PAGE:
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Re: pi in hexadecimal

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  • slim_the_dude
    ... I m unclear as to what the formula actually is, due to the limited amount of parentheses. i.e. the order of operations between the minuses and slashes.
    Message 1 of 4 , Aug 31, 2005
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      --- In mathforfun@yahoogroups.com, "cooperpuzzles"
      <cooperpuzzles@y...> wrote:
      > pi=sum(n=0 to infinity) of (1/(16^n))(4/(8n+1)-2/(8n+4)-1/(8n+5)-1/
      > (8n+6))
      > Bailey, Borwein, and Plouffe
      >
      > The above formula is a relatively new way to calculate pi. Allegedly
      > one can use it to calculate any digit of pi in hexadecimal without
      > calculating all the previous digits. See
      > http://www.maa.org/mathland/mathtrek_3_2_98.html.
      >
      > I don't see how. Can someone calculate the tenth hexadecimal digit of
      > pi using the above formula without calculating the previous nine
      > digits?
      >
      > John

      I'm unclear as to what the formula actually is, due to the limited
      amount of parentheses. i.e. the order of operations between the
      minuses and slashes. One school of thought says to do all divides
      before all minuses. Another school of thought says to go in order
      from left to right (after first evaluating the explicitly
      parenthesized expressions).
    • cooperpuzzles
      ... In this formula perform the divisions before the subtractions. So far as I know this is always the correct order of operations (unless parentheses indicate
      Message 2 of 4 , Sep 1, 2005
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        --- In mathforfun@yahoogroups.com, slim_the_dude <no_reply@y...> wrote:
        >
        > I'm unclear as to what the formula actually is, due to the limited
        > amount of parentheses. i.e. the order of operations between the
        > minuses and slashes. One school of thought says to do all divides
        > before all minuses. Another school of thought says to go in order
        > from left to right (after first evaluating the explicitly
        > parenthesized expressions).

        In this formula perform the divisions before the subtractions. So far
        as I know this is always the correct order of operations (unless
        parentheses indicate otherwise.) (When division is indicated by a
        horizontal line, parentheses are implied around the expressions above
        and below the line.)

        John
      • adh_math
        ... Ivars Peterson s article (linked above) contains a (broken:) link to the Bailey-Borwein-Plouffe preprint, which is quite readable, relying mostly on
        Message 3 of 4 , Sep 6, 2005
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          --- In mathforfun@yahoogroups.com, "cooperpuzzles"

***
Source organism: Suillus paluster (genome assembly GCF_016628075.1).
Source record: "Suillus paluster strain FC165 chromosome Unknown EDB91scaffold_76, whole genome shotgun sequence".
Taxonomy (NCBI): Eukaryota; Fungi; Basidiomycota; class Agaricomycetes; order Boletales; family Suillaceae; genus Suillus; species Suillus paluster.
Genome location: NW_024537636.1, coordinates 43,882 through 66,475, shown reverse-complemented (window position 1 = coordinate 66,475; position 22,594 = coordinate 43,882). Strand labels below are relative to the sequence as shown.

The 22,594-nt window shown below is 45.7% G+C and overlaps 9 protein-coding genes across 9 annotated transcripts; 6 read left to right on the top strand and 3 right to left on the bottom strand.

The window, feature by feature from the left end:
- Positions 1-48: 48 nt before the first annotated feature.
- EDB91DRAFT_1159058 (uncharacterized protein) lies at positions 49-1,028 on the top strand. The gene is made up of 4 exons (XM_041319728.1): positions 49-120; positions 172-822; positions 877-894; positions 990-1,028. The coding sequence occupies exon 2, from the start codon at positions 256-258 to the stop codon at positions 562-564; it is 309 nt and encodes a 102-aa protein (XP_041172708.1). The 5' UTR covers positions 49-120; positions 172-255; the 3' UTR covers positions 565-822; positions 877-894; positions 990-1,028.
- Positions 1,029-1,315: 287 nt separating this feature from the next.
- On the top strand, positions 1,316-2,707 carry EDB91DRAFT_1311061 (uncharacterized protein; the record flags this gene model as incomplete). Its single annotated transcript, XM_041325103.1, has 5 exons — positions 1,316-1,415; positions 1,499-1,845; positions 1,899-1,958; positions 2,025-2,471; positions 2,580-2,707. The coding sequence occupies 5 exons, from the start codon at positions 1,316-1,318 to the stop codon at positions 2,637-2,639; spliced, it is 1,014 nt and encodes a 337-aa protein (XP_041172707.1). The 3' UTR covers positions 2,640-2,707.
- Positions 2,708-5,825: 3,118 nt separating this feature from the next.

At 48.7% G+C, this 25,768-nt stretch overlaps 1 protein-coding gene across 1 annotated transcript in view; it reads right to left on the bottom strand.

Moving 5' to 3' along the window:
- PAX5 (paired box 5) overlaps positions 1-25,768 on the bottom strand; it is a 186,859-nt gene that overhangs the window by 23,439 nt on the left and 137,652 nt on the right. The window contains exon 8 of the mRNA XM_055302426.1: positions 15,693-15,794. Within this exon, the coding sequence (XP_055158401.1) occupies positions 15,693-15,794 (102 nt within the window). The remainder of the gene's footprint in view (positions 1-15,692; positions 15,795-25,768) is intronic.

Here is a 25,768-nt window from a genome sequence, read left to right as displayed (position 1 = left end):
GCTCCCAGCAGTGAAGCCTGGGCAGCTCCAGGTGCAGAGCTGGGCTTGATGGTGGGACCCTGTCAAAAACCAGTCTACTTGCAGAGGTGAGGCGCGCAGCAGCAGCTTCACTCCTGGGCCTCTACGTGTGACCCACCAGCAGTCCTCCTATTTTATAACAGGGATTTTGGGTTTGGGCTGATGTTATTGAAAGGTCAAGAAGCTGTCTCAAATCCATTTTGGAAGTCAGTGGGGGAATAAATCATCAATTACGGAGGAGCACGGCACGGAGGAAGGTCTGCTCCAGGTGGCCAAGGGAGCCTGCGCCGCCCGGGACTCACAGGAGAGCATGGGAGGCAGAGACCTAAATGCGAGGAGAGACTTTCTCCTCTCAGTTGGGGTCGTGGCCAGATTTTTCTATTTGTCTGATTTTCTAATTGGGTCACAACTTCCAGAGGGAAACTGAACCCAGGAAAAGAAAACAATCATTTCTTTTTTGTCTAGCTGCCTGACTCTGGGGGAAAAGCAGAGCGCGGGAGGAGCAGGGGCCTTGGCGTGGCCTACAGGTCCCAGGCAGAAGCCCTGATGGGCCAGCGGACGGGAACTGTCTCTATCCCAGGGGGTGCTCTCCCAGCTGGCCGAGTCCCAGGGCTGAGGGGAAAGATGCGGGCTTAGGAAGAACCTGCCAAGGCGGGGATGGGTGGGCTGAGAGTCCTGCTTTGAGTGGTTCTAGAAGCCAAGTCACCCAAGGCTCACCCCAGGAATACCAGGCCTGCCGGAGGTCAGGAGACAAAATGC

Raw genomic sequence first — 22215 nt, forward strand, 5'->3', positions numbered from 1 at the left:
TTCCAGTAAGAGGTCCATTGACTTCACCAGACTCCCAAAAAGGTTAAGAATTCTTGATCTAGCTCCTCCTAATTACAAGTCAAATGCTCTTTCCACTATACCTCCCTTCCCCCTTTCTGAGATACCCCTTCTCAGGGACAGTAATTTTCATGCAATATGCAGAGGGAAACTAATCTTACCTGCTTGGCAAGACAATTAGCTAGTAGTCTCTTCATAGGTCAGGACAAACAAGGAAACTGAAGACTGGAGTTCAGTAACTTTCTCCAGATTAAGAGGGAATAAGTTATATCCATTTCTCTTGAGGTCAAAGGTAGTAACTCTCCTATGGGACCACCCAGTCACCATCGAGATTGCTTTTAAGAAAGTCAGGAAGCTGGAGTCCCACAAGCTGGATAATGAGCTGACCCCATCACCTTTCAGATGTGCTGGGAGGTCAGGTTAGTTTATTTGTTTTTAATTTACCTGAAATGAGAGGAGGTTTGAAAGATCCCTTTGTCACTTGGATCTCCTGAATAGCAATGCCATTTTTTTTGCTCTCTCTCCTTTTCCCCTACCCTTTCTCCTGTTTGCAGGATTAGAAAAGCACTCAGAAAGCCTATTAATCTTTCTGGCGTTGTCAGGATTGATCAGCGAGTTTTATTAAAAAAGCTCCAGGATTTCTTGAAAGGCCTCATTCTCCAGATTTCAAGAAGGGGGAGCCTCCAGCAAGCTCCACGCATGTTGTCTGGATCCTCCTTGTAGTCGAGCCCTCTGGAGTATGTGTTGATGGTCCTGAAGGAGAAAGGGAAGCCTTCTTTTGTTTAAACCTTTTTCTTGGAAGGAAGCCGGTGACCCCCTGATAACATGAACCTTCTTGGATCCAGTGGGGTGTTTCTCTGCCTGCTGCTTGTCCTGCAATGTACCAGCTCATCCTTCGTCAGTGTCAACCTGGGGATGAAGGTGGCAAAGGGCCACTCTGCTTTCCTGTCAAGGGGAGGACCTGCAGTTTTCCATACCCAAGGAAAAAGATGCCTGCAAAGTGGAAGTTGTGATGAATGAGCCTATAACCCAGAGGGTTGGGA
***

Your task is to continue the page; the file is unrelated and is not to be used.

<cooperpuzzles@y...> wrote:
          > pi=sum(n=0 to oo) (1/(16^n))(4/(8n+1)-2/(8n+4)-1/(8n+5)-1/(8n+6))
          > Bailey, Borwein, and Plouffe
          >
          > The above formula is a relatively new way to calculate pi.
          > Allegedly one can use it to calculate any digit of pi in
          > hexadecimal without calculating all the previous digits. See
          > http://www.maa.org/mathland/mathtrek_3_2_98.html
          >
          > I don't see how. Can someone calculate the tenth hexadecimal
          > digit of pi using the above formula without calculating the
          > previous nine digits?
          >

          Ivars Peterson's article (linked above) contains a (broken:) link to
          the Bailey-Borwein-Plouffe preprint, which is quite readable, relying
          mostly on calculus and modulo arithmetic:

          http://www.lacim.uqam.ca/~plouffe/


          Roughly, the digits of a reciprocal 1/k can be computed "easily" in
          base b. For example, in hex, if

          16^n = a (mod k),

          then

          (16^n/k) - (a/k)

          is an integer, so the fractional part of (a/k) gives the hex digits of
          1/k starting with the nth. (Is it not nifty?)

          In the formula for pi above (which comes from calculus), the terms in
          parentheses sum to a number less than 1 (fairly clear:) so the dth hex
          digit depends only on summands with n < d (because of the 16^{-n}).
          Since digits of reciprocals can be calculated, it's possible (both in
          principle, and with computational feasibility) to find the dth hex
          digit of pi without calculating the previous digits. To quote
          Peterson, however:

          "A year after the discovery of the formula, Fabrice Bellard [a
          student]...used it to calculate the 100 billionth hexadecimal
          digit of pi: 9, followed by C381872D2...

          "Last September, he computed the trillionth digit: 8, followed by
          7F72B1DC... The main calculation required a month of computation
          on more than 20 workstations and personal computers."

          Presumably, that's fast compared to complete computation of the first
          trillion digits.

          Regards,
          adh
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